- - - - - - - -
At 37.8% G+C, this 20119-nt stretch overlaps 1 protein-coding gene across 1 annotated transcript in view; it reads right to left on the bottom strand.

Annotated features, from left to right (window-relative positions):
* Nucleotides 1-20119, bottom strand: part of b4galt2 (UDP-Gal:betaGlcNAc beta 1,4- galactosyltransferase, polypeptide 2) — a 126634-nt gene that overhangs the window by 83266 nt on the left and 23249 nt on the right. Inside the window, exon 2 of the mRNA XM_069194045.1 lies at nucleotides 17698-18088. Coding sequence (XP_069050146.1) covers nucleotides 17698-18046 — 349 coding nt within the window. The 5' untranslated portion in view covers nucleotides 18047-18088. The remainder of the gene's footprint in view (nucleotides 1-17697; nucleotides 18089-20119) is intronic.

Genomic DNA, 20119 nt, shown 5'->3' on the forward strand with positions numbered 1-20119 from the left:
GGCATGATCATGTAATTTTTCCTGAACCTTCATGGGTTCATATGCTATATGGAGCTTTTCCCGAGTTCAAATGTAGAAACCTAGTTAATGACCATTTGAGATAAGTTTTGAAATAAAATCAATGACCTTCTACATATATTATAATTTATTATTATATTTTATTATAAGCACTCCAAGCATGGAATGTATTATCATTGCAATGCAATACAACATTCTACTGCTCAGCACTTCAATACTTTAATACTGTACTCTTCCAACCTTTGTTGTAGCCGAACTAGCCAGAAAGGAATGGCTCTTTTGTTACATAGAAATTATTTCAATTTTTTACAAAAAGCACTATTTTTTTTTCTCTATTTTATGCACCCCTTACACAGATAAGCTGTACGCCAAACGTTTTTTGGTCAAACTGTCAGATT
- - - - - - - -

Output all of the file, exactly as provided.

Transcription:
At 37.8% G+C, this 20119-nt stretch overlaps 1 protein-coding gene across 1 annotated transcript in view; it reads right to left on the bottom strand.

Annotated features, from left to right (window-relative positions):
* Nucleotides 1-20119, bottom strand: part of b4galt2 (UDP-Gal:betaGlcNAc beta 1,4- galactosyltransferase, polypeptide 2) — a 126634-nt gene that overhangs the window by 83266 nt on the left and 23249 nt on the right. Inside the window, exon 2 of the mRNA XM_069194045.1 lies at nucleotides 17698-18088. Coding sequence (XP_069050146.1) covers nucleotides 17698-18046 — 349 coding nt within the window. The 5' untranslated portion in view covers nucleotides 18047-18088. The remainder of the gene's footprint in view (nucleotides 1-17697; nucleotides 18089-20119) is intronic.

Genomic DNA, 20119 nt, shown 5'->3' on the forward strand with positions numbered 1-20119 from the left:
GGCATGATCATGTAATTTTTCCTGAACCTTCATGGGTTCATATGCTATATGGAGCTTTTCCCGAGTTCAAATGTAGAAACCTAGTTAATGACCATTTGAGATAAGTTTTGAAATAAAATCAATGACCTTCTACATATATTATAATTTATTATTATATTTTATTATAAGCACTCCAAGCATGGAATGTATTATCATTGCAATGCAATACAACATTCTACTGCTCAGCACTTCAATACTTTAATACTGTACTCTTCCAACCTTTGTTGTAGCCGAACTAGCCAGAAAGGAATGGCTCTTTTGTTACATAGAAATTATTTCAATTTTTTACAAAAAGCACTATTTTTTTTTCTCTATTTTATGCACCCCTTACACAGATAAGCTGTACGCCAAACGTTTTTTGGTCAAACTGTCAGATT